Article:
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    Re: Using Calc.
    From: Lu Abel
    Date: 2009 Jan 18, 16:21 -0800

    I think what you have captured is a number of dilemmas in creating software.
    First of all, let's remember that Excel is a product created by a
    private company (Microsoft).  They have never published a formal
    definition of how the software should behave.  Calc is an attempt by the
    open-source community to build an Excel-compatible product.   Their
    chances of success?  Excellent that they'll get most of it right,
    impossible that they'll get all of it right.
    I'll bet, for example, that the exact meaning of the iterate function is
    nowhere defined by Microsoft.  To me, as a software engineer, iteration
    is done until (a) the variable that causes the iteration no longer
    changes or (b) the number of iterations reach some program-defined upper
    limit.   From  your example, it appears as if Microsoft has instead
    defined (a) as "until all variables, whether dependent or independent,
    no longer change"   So even thought A1 is constant, Excel keeps
    iterating because B1 isn't -- despite the fact that B1 is a dependent
    variable and not an independent one.   Worse, making a product work as a
    previous version worked -- even if the way the previous version worked
    was wrong -- is a common requirement for new versions of software (and
    even hardware).
    So I'll bet that Calc will never be an exact duplicate of Excel.  Very,
    very close, but never exact, especially in obscure areas like your
    example where the prototype program's behavior seems wrong.
    I'd also note that Microsoft's documentation of its software is often
    poor, incomplete, and/or wrong.
    You pays your money and you takes your choice....
    George Huxtable wrote:
    > I'm aware that this is a list devoted to navigation rather than programming,
    > and I hope not too many members will object, if I continue the discussion of
    > relative merits of different spreadsheet software, namely Excel and Calc. I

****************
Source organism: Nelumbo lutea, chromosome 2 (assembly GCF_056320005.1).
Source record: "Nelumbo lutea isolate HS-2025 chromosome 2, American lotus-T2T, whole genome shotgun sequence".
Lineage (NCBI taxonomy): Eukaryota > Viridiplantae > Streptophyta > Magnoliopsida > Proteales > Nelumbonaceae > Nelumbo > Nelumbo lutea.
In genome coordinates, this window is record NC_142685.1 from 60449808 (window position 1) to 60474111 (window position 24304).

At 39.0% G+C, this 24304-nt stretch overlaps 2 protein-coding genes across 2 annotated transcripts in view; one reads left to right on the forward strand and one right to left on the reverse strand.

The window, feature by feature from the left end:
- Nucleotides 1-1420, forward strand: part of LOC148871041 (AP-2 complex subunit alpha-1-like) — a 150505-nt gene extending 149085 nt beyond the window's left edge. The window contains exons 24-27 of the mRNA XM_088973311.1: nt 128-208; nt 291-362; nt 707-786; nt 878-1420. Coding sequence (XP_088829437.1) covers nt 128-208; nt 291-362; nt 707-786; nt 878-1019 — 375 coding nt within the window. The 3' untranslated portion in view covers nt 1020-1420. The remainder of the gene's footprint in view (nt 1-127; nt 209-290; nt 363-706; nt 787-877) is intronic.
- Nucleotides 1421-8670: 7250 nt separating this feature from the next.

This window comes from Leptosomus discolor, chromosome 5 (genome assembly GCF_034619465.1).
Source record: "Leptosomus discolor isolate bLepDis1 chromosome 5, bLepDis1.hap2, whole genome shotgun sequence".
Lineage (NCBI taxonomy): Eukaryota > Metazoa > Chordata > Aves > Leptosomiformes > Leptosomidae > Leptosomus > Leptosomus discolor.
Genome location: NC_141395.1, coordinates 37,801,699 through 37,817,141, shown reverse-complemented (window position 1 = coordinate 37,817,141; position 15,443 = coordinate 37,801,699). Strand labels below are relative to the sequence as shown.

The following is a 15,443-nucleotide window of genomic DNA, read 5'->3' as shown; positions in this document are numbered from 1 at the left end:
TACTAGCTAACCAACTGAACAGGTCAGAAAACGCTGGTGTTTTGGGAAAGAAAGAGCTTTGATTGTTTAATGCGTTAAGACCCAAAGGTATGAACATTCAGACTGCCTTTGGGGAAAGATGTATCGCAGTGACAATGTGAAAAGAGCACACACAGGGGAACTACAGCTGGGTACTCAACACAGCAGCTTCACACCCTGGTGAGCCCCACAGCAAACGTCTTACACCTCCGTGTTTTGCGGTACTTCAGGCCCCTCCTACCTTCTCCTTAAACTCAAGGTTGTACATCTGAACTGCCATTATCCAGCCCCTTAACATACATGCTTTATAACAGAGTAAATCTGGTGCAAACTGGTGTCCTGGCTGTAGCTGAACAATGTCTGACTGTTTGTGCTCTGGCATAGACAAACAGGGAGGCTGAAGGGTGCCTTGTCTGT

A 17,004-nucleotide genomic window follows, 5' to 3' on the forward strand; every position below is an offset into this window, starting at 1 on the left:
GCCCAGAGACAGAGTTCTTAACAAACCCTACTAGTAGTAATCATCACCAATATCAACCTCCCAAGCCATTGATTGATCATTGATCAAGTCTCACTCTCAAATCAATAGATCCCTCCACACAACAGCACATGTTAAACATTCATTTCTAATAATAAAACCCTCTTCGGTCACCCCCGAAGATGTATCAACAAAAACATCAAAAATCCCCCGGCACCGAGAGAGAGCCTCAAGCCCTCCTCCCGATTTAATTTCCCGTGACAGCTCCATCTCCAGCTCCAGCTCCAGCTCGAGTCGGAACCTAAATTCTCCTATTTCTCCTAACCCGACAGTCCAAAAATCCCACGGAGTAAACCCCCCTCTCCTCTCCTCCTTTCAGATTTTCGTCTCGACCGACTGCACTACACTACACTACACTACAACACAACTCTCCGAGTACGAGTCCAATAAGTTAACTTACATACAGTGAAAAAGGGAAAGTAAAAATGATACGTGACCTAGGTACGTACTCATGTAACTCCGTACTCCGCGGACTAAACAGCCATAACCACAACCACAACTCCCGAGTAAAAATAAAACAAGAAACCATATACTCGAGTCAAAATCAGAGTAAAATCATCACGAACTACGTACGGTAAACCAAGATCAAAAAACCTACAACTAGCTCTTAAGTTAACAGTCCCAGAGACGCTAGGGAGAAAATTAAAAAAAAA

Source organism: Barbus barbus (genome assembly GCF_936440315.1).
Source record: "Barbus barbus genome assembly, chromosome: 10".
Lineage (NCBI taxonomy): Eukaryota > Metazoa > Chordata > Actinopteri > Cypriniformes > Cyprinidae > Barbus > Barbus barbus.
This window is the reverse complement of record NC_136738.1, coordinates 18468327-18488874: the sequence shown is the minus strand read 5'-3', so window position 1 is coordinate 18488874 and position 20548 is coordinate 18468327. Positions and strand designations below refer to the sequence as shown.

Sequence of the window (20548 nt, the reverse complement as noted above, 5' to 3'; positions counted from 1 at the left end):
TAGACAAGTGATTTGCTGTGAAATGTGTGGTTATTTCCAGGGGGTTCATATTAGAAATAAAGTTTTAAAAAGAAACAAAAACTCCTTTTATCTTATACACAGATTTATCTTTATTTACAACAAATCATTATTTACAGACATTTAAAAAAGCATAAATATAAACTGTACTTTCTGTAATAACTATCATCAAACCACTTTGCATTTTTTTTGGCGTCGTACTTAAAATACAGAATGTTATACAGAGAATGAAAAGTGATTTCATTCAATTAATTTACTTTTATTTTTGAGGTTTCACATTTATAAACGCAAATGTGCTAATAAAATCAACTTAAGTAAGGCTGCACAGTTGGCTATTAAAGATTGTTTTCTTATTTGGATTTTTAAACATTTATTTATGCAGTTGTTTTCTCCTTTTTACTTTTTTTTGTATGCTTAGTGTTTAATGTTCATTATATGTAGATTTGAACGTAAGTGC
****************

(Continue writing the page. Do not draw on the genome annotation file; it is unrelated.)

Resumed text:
> am finding it interesting, and it may be instructive to others.
    > Both Frank Reed and d walden emphasise the closeness between these two
    > versions, how Calc emulates Excel, and how a manual, intended for one, can
    > suffice for the other. All of which is true, but only to a limited extent,
    > and the user can find himself in a situation, in a less-common application,
    > where they diverge, and where neither printed manual nor any "help" software
    > offers a way out of the jam. It can result in hours of wasted time, as I
    > have found.
    > Let me give a simple example. It relates to a problem that faced me a year
    > or so back. I won't go into the details of that problem, but instead will
    > boil it down to a simple test, of what Excel can do and which I can't get
    > Calc to copy.
    > Start with an Excel empty spreadsheet, straight "out of the box". My version
    > is Excel 2000, but my guess is that later versions will behave the same,
    > compatibly. In the "tools" meno, take this path-
    > tools>options>calculation , and then tick the "iterations" box and change
    > "maximum iterations" to 1. Click "OK". Make no other changes.
    > In cell A1, put a zero. In cell B1, put =IF(A1<0.5,0,B1+1) That's it.
    > Because of the choices made about iterations, the program will now
    > recalculate only once, when F9 is pressed. When you do so, B1 becomes zero,
    > just as you would expect from that IF statement, A1 being less than 0.5. You
    > can press F9 as often you wish, and nothing changes.
    > But now, change A1 to contain 1 (and press enter). Now, you're asking the IF
    > statement to take the other path, and set B1 to equal B1+1 (a "circular
    > reference", if ever I saw one). If you hadn't limited the iterations, Excel
    > would object to the circular reference. But instead, it does nothing until
    > you press F9, when B1 becomes 1. And each time you press F9, B1 increments
    > by 1. That's exactly what was wanted.
    > However, anyone who can get Calc to do the same thing is a better man than I
    > am. If you manage it, do tell me how.
    > George.
    > contact George Huxtable, at  george@hux.me.uk
    > or at +44 1865 820222 (from UK, 01865 820222)
    > or at 1 Sandy Lane, Southmoor, Abingdon, Oxon OX13 5HX, UK.
    > >
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